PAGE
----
What happens when you give typing lessons to a geek wannabe? Critical thinking disappears. Christian Zibreg in Geek on Sony to stop Apple dead in its tracks with iPhone and iPad killers:
Sony won’t put up with Apple’s aggressive expansion into its own turf anymore.
Uh oh. Here it comes again. Another Apple iPhone, iPod, iPad killer. Do you mind if I dismiss Sony’s efforts to get back in the game?
Anyone dismissing Sony’s renewed attempts to slow down Apple needs a reality check. Yes, one could say that Sony lost its touch with consumers by allowing Apple to take over the music space. You could also blame them for losing ground in just about every consumer electronics category except gaming.
One could argue that Apple’s iPod touch success, in heavy use by casual gamers, is as much a game success as Sony’s recent gaming efforts. Alright. I’ll bite. Apple’s products have been kicking Sony’s products—hardware, software, online—since the iPod debuted in 2001. So, why should Apple quake in fear of Sony’s newest renewed efforts?
Sony has been around since the end of World War II, long before Steve Jobs and Steve Wozniak created the first personal computer in Jobs’ parents’ garage.
And that’s an argument how? How many of Sony’s executives from before Apple’s birth are still at Sony? My guess? Zero. Surely there’s more to this effort to pump up Sony’s repeatedly anemic efforts to reclaim past glory.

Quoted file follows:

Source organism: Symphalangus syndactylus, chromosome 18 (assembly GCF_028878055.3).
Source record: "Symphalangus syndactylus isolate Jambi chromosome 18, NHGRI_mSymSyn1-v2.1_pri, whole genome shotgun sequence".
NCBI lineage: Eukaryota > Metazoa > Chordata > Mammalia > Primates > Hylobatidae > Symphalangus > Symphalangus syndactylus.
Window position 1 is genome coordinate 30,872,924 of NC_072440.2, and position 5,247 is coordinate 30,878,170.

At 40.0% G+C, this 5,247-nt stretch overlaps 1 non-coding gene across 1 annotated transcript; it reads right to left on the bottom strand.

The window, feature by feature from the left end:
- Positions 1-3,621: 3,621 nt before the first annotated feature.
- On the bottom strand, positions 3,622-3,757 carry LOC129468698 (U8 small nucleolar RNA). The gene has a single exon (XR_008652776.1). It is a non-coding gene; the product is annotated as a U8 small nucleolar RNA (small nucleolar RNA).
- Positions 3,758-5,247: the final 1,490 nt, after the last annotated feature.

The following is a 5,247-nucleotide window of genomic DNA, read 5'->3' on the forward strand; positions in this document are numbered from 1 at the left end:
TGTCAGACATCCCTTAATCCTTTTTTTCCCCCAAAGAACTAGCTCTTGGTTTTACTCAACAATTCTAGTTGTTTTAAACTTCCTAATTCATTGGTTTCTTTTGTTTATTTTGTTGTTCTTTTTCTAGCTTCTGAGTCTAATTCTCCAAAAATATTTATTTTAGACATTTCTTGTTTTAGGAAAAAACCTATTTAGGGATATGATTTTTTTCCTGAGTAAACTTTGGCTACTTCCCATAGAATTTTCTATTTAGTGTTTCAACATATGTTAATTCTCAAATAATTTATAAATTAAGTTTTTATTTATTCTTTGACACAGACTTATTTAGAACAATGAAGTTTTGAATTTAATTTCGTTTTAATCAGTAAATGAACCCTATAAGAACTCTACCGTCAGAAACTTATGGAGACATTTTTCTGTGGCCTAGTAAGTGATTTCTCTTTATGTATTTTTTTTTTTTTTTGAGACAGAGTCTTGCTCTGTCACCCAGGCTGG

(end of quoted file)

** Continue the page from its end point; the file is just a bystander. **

Sony commands vast categories, unlike the self-proclaimed consumer electronics giant Apple which only plays in phones, computers, and music.
So does Microsoft, yet their efforts to venture into portable media players, game consoles, and smart phones have met with terrible financial losses. I see more of a Sony comparison to Microsoft than to Godzilla awakening to reclaim his island from Apple.
Sony is one of the world’s largest media conglomerates and a top player in electronics, games, and entertainment. While Jobs boasted the fact that the $15.68 billion revenue in the last quarter made Apple a $50 billion company, Sony’s fiscal year 2008 revenue exceeded $78.88 billion. Although down from $90.5 billion a year earlier, it’s still way more than Apple raked in.
So, we’re to believe that Sony will rebound because revenue fell by $12-billion last year, but Sony still has more revenue than Apple? Gimme a break, Christian. Have you ever heard of profits?
While Apple’s influence in entertainment stems from the iTunes and iPod ecosystem and the fact that Jobs is the largest individual shareholder in Disney, Sony owns several movie studios and record labels. And just like Apple, Sony designs its own hardware, software, and services that work together.
Sigh. This is too easy. Chris, how well do Sony’s own hardware, software, and services actually work together. Oh. That’s right. They don’t. Maybe that has something to do with Apple’s success. Unlike Sony, Apple made things work together.
See, if anyone can take on Apple, it’s Sony.
How’s that working out so far?
Christian is writing for Geek.com. Ostensibly run by, and read by, well, you know—geeks. Where’s the math? Exactly how is Sony going topple Apple’s position? How will Sony’s new products and services line up and compare against Apple’s current line? I’m a non-geek and I want to know. Where are the iPhone and iPad killers? How will they be better than Apple’s products?
Here’s a painful truth. Market leaders are terribly difficult to unseat. Saying so doesn’t make it happen. Strutting and posturing does not bring customers in the door. Quality products and services that work well together actually matter to customers.
Here’s another painful truth. Knocking off a market leader has requirements. If Company B wishes to sell more gadgets than Company A (taking away their customers), Company B must have a much better product, or a much less expensive product, or a much easier-to-use product. Any two will help the effort. In the end, it’s math. Sony can’t do the math. Neither can Geek.com.
Geek.com + Sony – Apple = Fail.